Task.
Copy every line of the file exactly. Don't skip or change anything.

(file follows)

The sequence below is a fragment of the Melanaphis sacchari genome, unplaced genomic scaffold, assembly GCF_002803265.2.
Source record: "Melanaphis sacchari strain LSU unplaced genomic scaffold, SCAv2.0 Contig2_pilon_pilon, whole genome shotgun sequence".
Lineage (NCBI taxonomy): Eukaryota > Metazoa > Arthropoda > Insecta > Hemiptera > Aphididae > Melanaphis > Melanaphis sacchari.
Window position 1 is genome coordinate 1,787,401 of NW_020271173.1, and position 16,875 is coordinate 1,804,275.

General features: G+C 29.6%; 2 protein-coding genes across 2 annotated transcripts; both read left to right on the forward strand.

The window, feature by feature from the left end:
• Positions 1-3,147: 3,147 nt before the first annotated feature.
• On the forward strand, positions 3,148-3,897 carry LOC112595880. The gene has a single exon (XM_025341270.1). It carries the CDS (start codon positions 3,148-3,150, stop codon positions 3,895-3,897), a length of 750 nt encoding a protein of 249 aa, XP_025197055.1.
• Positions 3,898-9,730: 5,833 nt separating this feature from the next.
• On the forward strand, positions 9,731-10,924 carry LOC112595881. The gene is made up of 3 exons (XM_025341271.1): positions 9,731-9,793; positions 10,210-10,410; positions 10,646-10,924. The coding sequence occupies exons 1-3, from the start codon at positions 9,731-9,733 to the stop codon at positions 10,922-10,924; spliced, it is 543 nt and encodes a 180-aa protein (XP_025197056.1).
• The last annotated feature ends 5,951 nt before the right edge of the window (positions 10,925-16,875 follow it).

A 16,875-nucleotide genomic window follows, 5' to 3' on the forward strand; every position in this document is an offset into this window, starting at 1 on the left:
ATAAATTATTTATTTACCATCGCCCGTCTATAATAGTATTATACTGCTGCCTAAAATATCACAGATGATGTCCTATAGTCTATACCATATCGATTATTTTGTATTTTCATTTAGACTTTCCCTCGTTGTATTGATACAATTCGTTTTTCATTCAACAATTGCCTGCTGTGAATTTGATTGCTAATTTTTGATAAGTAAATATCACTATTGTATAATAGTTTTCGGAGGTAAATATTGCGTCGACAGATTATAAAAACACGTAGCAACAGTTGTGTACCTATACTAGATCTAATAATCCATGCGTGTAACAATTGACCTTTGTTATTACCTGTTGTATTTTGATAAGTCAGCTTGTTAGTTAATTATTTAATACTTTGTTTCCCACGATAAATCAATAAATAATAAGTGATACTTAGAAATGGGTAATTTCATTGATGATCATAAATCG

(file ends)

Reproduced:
The sequence below is a fragment of the Melanaphis sacchari genome, unplaced genomic scaffold, assembly GCF_002803265.2.
Source record: "Melanaphis sacchari strain LSU unplaced genomic scaffold, SCAv2.0 Contig2_pilon_pilon, whole genome shotgun sequence".
Lineage (NCBI taxonomy): Eukaryota > Metazoa > Arthropoda > Insecta > Hemiptera > Aphididae > Melanaphis > Melanaphis sacchari.
Window position 1 is genome coordinate 1,787,401 of NW_020271173.1, and position 16,875 is coordinate 1,804,275.

General features: G+C 29.6%; 2 protein-coding genes across 2 annotated transcripts; both read left to right on the forward strand.

The window, feature by feature from the left end:
• Positions 1-3,147: 3,147 nt before the first annotated feature.
• On the forward strand, positions 3,148-3,897 carry LOC112595880. The gene has a single exon (XM_025341270.1). It carries the CDS (start codon positions 3,148-3,150, stop codon positions 3,895-3,897), a length of 750 nt encoding a protein of 249 aa, XP_025197055.1.
• Positions 3,898-9,730: 5,833 nt separating this feature from the next.
• On the forward strand, positions 9,731-10,924 carry LOC112595881. The gene is made up of 3 exons (XM_025341271.1): positions 9,731-9,793; positions 10,210-10,410; positions 10,646-10,924. The coding sequence occupies exons 1-3, from the start codon at positions 9,731-9,733 to the stop codon at positions 10,922-10,924; spliced, it is 543 nt and encodes a 180-aa protein (XP_025197056.1).
• The last annotated feature ends 5,951 nt before the right edge of the window (positions 10,925-16,875 follow it).

A 16,875-nucleotide genomic window follows, 5' to 3' on the forward strand; every position in this document is an offset into this window, starting at 1 on the left:
ATAAATTATTTATTTACCATCGCCCGTCTATAATAGTATTATACTGCTGCCTAAAATATCACAGATGATGTCCTATAGTCTATACCATATCGATTATTTTGTATTTTCATTTAGACTTTCCCTCGTTGTATTGATACAATTCGTTTTTCATTCAACAATTGCCTGCTGTGAATTTGATTGCTAATTTTTGATAAGTAAATATCACTATTGTATAATAGTTTTCGGAGGTAAATATTGCGTCGACAGATTATAAAAACACGTAGCAACAGTTGTGTACCTATACTAGATCTAATAATCCATGCGTGTAACAATTGACCTTTGTTATTACCTGTTGTATTTTGATAAGTCAGCTTGTTAGTTAATTATTTAATACTTTGTTTCCCACGATAAATCAATAAATAATAAGTGATACTTAGAAATGGGTAATTTCATTGATGATCATAAATCG